4. Again, this can be viewed as both good and bad. Bad because of fragmentation – good because of choices. Look at it this way, are you happy that Microsoft uses Internet Explorer instead of Opera or Firefox? Can you have your own Windows installer with Opera or Firefox instead of IE? No.

    With Open Source, to each his own. You can customize it the way you want and nobody is preventing you from doing that. I mean, if you are such a hard-core user, you can opt NOT to use distributions and instead install your own set of applications that suit your needs. Who says that it is a bad thing?

    5. More expensive? Again, common misconception. I admit that it was true a couple of years back but not anymore. You have to consider the entire package (hardware and software) along with the overall user experience (anti-virus? third-party firewall?).

    Apple develops the entire system – from hardware, software to the user interface. They control all so it is easy for them to polish it.

    Linux, otoh, concentrates on the software. It is only recently that the user interface has matured to Windows 3.11 levels. Wait til it reaches Windows XP levels.

    Microsoft concentrates on the software (and copies the user interface of Apple) but it tries to please everyone – from their old Windows 2000 users to those who are always upgrading. Legacy code tends to drag you down, imho.

    Choose a platform that works for you and not the other way around. For me, I am sick and tired of Microsoft’s bullying and making you believe that you have the greatest software on earth! I am sick of how the quality of their software – their design really sucks!

    Give me Linux or Mac OS X – it will work. ๐Ÿ˜€

    Posted by rommel | October 15, 8:30 pm, 8:30 pm
  2. I agree on most points you raised.

    MS sees the need to “shove their Windows OS” to everything becuase it hadn’t earned any significant profit in the past decade and beacuse hardware companies don’t know what to do with their technology so they come to MS and finds themselves bound in the End User License Agreement. There is very little choice involved; even most Linux users are forced to pay for a Microsoft license in order to obtain a brand name PC.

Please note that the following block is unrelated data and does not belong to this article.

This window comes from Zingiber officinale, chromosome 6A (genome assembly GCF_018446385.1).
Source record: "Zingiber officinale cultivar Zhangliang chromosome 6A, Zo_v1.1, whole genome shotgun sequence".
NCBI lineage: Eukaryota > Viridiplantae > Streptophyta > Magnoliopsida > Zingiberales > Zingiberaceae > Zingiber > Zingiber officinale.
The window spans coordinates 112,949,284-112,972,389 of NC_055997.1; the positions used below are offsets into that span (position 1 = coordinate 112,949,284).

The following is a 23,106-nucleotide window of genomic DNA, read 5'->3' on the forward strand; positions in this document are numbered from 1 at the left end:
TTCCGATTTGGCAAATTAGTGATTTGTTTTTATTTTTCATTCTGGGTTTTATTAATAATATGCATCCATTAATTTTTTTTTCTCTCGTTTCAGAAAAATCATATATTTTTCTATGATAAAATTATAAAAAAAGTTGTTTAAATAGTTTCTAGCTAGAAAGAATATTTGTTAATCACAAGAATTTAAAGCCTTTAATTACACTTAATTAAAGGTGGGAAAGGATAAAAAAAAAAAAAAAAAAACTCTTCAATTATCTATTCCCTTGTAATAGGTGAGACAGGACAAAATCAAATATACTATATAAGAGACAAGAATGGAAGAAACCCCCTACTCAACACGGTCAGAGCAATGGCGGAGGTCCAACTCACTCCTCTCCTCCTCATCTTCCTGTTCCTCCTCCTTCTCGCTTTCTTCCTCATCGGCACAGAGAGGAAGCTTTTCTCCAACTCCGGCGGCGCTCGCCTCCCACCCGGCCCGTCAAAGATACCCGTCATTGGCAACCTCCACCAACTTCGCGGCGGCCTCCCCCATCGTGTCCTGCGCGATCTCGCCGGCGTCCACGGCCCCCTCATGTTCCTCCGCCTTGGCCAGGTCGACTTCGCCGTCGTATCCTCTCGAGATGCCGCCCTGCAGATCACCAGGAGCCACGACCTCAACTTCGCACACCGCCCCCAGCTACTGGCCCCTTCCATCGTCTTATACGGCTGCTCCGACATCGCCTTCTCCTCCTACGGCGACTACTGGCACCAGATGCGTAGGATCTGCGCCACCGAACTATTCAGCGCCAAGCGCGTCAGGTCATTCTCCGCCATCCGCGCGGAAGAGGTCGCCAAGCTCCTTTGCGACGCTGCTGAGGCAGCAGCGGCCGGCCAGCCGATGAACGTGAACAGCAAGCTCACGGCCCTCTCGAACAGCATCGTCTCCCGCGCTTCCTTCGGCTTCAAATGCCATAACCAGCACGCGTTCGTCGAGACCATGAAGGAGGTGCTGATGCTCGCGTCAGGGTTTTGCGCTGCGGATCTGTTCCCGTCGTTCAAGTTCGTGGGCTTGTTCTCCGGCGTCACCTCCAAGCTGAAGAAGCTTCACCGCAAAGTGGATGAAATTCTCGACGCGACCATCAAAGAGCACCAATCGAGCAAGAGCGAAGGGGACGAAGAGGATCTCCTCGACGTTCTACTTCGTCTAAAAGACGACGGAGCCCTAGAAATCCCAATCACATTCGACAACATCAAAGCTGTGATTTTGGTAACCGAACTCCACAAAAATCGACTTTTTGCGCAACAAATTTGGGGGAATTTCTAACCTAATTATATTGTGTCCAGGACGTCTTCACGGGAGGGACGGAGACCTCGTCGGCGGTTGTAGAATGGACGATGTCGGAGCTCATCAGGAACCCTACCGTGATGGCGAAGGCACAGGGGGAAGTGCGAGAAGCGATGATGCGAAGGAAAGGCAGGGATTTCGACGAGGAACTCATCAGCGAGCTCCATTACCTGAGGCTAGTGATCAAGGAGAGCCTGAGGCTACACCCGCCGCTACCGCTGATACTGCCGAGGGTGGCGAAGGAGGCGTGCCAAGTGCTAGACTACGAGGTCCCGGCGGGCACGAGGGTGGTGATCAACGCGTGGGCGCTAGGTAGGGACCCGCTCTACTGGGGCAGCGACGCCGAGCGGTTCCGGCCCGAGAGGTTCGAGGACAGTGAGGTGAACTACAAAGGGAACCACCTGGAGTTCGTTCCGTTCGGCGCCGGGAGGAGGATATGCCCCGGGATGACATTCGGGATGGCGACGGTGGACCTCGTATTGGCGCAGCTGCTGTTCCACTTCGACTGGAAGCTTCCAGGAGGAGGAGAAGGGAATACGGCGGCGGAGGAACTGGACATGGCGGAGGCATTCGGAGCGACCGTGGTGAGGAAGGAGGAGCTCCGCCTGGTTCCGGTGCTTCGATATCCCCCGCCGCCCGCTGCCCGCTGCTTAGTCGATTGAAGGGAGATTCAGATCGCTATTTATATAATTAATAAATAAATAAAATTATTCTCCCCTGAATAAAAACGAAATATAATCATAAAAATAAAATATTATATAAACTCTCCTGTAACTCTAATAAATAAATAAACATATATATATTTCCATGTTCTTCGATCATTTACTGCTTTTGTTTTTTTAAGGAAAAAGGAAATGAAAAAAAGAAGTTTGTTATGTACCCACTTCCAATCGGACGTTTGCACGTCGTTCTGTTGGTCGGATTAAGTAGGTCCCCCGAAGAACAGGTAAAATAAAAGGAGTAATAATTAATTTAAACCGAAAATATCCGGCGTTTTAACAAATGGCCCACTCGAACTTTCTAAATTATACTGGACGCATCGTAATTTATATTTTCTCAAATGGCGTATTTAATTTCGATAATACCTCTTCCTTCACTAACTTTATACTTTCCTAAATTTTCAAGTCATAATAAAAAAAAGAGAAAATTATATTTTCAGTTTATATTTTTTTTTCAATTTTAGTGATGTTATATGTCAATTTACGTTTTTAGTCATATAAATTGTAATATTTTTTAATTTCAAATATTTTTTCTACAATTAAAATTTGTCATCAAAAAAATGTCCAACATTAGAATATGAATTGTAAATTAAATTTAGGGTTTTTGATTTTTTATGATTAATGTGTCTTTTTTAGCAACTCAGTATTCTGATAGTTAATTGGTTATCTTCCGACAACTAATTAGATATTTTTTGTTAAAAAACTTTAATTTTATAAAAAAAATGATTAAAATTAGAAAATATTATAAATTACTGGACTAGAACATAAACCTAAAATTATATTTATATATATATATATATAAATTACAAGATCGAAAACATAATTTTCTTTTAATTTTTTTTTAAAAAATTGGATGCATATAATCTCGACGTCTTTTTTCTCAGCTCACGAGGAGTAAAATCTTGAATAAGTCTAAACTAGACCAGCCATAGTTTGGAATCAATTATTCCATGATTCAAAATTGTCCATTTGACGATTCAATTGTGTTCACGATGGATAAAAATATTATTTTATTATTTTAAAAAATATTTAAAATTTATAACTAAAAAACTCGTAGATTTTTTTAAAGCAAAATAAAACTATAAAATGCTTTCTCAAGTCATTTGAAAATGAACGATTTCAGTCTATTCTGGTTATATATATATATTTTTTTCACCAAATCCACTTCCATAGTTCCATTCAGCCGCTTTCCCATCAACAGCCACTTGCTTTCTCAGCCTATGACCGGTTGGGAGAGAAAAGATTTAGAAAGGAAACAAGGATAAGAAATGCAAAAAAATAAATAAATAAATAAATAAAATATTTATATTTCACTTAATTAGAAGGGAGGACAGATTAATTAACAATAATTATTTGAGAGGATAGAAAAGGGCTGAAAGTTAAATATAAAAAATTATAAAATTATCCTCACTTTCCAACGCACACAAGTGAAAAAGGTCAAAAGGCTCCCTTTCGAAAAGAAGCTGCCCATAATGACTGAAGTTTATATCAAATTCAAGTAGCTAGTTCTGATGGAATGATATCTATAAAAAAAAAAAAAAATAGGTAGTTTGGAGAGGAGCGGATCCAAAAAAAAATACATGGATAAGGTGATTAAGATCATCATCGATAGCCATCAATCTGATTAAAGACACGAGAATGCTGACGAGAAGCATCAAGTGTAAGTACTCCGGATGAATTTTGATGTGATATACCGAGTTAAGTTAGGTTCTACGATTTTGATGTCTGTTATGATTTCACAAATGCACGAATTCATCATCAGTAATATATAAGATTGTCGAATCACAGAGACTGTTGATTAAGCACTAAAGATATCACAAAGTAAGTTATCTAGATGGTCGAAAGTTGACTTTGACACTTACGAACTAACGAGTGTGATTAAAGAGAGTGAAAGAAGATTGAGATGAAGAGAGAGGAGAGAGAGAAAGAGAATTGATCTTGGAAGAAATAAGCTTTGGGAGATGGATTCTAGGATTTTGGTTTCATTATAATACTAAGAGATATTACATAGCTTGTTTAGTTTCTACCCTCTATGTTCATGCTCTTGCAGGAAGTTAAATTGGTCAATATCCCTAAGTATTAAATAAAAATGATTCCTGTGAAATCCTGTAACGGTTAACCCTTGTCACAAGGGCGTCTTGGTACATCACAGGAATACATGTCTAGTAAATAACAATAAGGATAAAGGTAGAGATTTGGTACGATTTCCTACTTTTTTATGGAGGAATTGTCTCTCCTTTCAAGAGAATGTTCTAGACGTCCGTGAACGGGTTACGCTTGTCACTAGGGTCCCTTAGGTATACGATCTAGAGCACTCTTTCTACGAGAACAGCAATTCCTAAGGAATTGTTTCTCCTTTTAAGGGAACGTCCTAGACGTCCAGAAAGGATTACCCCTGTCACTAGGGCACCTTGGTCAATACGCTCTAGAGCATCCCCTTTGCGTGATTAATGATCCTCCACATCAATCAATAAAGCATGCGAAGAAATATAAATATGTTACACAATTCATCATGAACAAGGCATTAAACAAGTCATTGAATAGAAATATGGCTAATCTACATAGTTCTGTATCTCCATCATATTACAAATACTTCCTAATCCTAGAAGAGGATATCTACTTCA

Linux is still very young and, like you said, the UI is just in the 3.11 level. I am actually excited about the Linux revolution. And I find it cool that with Linux you have total control of your software environment. But as long as major apps remain virtually windows-only people will still be running Windows.

    And personally, I think Windows sucks too. It was not just designed with poor security but rather without security in mind at all. ๐Ÿ˜€

    Posted by abbi | October 16, 4:59 am, 4:59 am
  3. Maybe the last Windows XP release was still in its beta version – because there’s no security features yet. (Or yes, the security features will be available as an add-on via separate downloads of service packs) ๐Ÿ˜›

    Posted by nightfox | October 16, 8:34 pm, 8:34 pm
  4. Actually the very reason why a lot of Windows users are paranoid is not because the security is weak but because it has no security at all. When you’re running Windows, you have to secure yourself. So much for usabilty. ๐Ÿ˜€ That’s why anti-virus providing software companies have a market of their own. And the reason why companies like Symantec are pissed off at Vista. ๐Ÿ˜€

    Posted by abbi | October 16, 10:19 pm, 10:19 pm
  5. don’t forget the games. a lot of the them are still compatible only with windows.. and one of the reasons people buy computers are for entertainment.

    Posted by royalflare | October 17, 11:27 am, 11:27 am
  6. Added it na. Thanks for reminding me. ๐Ÿ˜€

    Posted by abbi | October 17, 2:15 pm, 2:15 pm
  7. “Do MS really see the need to copy everything?”

    Let’s see microsoft’s previous products

    MS DOS — nope not their own. written by Tim Paterson for computer manufacturer Seattle Computer Products (SCP)
    GUI and Mouse — not sure from whom, Xerox or Apple
    Excel — Lotus 123
    Word — not sure
    Internet Explorer – Netscape

    So pretty much a majority of their products comes from someplace else. I have yet to see a truly groundbreaking microsoft innovation. ok fine, XBOX live counts. And MAYBE windows 95

    Posted by ozzie | November 15, 11:09 am, 11:09 am
  8. It was the Xerox Lab in CA who developed the GUI and the mouse but they gave it away to Apple. So, Apple was the first one to release it.

    Basically, if you look at the gaming consoles developed by of Sony, you’ll realize where XBOX came from. (And PS3 is really a must-have!)

    And speaking of Windows 95, it is the most stable OS Microsoft had ever released.

    Posted by abbi | November 15, 4:24 pm, 4:24 pm